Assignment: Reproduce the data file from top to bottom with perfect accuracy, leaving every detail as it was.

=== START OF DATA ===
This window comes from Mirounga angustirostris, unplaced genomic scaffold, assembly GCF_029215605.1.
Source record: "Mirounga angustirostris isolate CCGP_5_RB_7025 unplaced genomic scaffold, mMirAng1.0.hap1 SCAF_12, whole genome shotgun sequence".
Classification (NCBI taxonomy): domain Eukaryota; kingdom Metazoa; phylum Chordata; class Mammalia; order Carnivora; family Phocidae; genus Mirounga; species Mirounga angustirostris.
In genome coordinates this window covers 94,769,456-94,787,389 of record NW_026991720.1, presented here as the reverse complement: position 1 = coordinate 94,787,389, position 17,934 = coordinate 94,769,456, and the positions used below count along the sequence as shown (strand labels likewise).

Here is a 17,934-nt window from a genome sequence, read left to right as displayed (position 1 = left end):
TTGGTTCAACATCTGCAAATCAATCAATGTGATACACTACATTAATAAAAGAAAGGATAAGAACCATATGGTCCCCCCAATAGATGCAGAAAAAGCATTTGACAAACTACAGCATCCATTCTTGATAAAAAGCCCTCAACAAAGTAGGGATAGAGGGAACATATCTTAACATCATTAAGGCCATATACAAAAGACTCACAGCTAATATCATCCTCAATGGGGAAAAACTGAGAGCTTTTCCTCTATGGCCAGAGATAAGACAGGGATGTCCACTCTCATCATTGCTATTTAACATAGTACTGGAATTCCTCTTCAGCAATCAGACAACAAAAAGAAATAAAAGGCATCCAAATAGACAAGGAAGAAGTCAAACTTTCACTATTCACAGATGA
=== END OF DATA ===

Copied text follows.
This window comes from Mirounga angustirostris, unplaced genomic scaffold, assembly GCF_029215605.1.
Source record: "Mirounga angustirostris isolate CCGP_5_RB_7025 unplaced genomic scaffold, mMirAng1.0.hap1 SCAF_12, whole genome shotgun sequence".
Classification (NCBI taxonomy): domain Eukaryota; kingdom Metazoa; phylum Chordata; class Mammalia; order Carnivora; family Phocidae; genus Mirounga; species Mirounga angustirostris.
In genome coordinates this window covers 94,769,456-94,787,389 of record NW_026991720.1, presented here as the reverse complement: position 1 = coordinate 94,787,389, position 17,934 = coordinate 94,769,456, and the positions used below count along the sequence as shown (strand labels likewise).

Here is a 17,934-nt window from a genome sequence, read left to right as displayed (position 1 = left end):
TTGGTTCAACATCTGCAAATCAATCAATGTGATACACTACATTAATAAAAGAAAGGATAAGAACCATATGGTCCCCCCAATAGATGCAGAAAAAGCATTTGACAAACTACAGCATCCATTCTTGATAAAAAGCCCTCAACAAAGTAGGGATAGAGGGAACATATCTTAACATCATTAAGGCCATATACAAAAGACTCACAGCTAATATCATCCTCAATGGGGAAAAACTGAGAGCTTTTCCTCTATGGCCAGAGATAAGACAGGGATGTCCACTCTCATCATTGCTATTTAACATAGTACTGGAATTCCTCTTCAGCAATCAGACAACAAAAAGAAATAAAAGGCATCCAAATAGACAAGGAAGAAGTCAAACTTTCACTATTCACAGATGA